In May Neil wrote about the Barnwell Manor decision, where the Court of Appeal found the decision-making process to have been vitiated by an inspector failing to address the correct questions regarding impact on setting.
Over the past few weeks there have been further decisions about the approach decision makers must take to the evidence when deciding wind turbine applications/ appeals.
In the first case an inspector concluded, following a site visit, that a proposed turbine in Ashwater, Devon would have a negative effect on the setting of a listed local church because it would be seen in the same views. The Inspector did not appear to have taken account of evidence forming part of the Environmental Report, including a desktop assessment and a ZTV study, which indicated the turbine would not be visible in at least the vast majority of views of the church. On appeal the judge concluded that while a site visit might assist an Inspector in these situations, the evidence in the Environmental Report should at least have been considered. Yet the Inspector’s reasoning indicated that either she had made a mistake of fact or failed to properly inform herself of the technical information. Accordingly, the decision to refuse consent was quashed.
The second example saw a challenge to refusal of consent for a single turbine in Yorkshire; the application had been refused due to the effect on the setting of an 18th century folly 500 metres away. At appeal, the judge upheld the inspector’s decision that there would be harm to the ‘heritage significance’ of the folly even though its windows were bricked up so that the turbine would not be visible from it, and there were no plans afoot for its restoration. That the windows were blocked was found to be relevant to the degree of impact to the folly’s setting but it was also legitimate to take into account that circumstances might change in the future. The judge was also satisfied that the inspector had conducted an adequate balancing exercise, weighing the harms to the setting of the folly against the benefits of the proposal.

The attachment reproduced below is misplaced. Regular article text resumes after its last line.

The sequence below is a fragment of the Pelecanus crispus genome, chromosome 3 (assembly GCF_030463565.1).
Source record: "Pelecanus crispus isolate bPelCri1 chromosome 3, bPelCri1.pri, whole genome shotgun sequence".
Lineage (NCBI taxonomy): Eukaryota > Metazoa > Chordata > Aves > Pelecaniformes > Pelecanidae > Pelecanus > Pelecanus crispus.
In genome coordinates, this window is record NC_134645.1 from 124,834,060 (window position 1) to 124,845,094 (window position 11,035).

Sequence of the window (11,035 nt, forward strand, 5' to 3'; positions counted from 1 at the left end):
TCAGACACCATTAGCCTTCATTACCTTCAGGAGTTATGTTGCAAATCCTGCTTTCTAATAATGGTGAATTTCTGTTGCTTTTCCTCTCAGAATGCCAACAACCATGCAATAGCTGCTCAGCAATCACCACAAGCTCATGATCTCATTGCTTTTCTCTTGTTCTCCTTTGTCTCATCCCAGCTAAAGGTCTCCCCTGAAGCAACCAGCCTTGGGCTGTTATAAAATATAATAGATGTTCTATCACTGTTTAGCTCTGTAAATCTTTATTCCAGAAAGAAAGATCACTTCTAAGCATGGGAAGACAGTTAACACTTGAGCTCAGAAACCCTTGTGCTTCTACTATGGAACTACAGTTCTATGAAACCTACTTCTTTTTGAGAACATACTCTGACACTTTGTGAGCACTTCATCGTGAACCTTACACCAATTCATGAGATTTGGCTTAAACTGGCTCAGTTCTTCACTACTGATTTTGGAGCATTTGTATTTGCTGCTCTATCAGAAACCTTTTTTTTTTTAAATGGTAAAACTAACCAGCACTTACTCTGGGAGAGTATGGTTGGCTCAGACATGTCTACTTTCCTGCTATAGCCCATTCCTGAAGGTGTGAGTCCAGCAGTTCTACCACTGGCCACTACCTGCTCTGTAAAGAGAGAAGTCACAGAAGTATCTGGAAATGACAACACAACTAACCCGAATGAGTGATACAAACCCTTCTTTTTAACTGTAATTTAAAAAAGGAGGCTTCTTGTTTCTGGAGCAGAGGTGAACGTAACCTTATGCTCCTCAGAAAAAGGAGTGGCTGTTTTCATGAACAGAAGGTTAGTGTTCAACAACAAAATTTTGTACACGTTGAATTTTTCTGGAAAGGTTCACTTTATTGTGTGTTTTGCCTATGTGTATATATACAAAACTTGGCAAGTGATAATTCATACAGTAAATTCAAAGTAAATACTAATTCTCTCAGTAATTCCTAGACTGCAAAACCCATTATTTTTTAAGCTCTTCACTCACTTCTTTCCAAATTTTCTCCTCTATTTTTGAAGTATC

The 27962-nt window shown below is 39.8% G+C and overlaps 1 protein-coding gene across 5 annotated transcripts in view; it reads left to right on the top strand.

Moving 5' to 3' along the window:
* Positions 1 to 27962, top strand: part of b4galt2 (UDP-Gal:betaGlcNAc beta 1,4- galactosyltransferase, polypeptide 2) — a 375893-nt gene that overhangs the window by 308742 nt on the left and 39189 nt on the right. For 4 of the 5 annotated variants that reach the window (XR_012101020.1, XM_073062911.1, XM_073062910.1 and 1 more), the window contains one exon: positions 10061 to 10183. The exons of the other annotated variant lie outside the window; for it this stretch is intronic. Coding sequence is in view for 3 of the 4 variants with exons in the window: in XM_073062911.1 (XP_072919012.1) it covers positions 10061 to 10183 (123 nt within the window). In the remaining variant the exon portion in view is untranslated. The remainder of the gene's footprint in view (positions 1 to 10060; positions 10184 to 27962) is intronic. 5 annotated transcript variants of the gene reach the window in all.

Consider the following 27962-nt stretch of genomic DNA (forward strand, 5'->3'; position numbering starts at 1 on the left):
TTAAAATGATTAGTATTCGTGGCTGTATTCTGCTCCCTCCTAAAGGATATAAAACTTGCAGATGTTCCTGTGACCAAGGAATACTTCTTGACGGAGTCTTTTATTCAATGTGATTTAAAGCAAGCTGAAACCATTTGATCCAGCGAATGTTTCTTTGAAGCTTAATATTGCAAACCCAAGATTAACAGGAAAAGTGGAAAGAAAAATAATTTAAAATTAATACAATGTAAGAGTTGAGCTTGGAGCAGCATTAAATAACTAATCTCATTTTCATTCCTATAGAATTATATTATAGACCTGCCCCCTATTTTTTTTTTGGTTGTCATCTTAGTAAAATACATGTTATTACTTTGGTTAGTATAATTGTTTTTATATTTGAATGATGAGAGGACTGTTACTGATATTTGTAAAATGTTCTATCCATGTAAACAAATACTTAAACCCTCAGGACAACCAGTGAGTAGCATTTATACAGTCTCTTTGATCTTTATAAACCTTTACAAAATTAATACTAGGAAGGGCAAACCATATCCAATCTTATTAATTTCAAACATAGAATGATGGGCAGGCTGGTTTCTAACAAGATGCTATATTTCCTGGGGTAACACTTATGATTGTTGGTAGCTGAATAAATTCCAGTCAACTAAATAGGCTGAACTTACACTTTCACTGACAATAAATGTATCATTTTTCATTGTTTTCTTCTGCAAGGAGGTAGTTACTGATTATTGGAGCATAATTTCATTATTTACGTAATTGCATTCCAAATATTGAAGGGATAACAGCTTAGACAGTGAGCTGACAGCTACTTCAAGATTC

A more extreme example arose from a complaint to the Scottish Public Services Ombudsman, challenging the handling, and the consenting, of an application for a 15 turbine wind farm development by East Ayrshire Council. Two grounds of the complaint related to cumulative noise impact alongside existing wind turbine developments. The Council preferred the original evidence of their Environmental Health Service, which indicated that the proposed development could operate within existing cumulative noise limits. This was in spite of objections that the Environmental Statement accompanying the planning application had underestimated the potential cumulative noise, made by (1) a neighbouring wind farm developer; and (2) local residents having consulted an independent noise expert.
Ultimately, the SPSO made a rare finding of maladministration on the part of the Council. There was no obligation to obtain an independent report in the face of conflicting evidence alone. However, when evidence about the inadequacies of the Environmental Statement became apparent (prior to determining the application) it was unreasonable for the Council not to have explored the issues of cumulative impact further, and obtained an independent report to inform planning committee members determining the application.
For both decision makers and those in receipt of decisions, these cases are a timely reminder that while the conclusions reached are important the manner in which they are substantiated is even more so, particularly in the context of competing technical evidence. Otherwise the risk of subsequent legal challenge may be all too real…
On March 17, 2015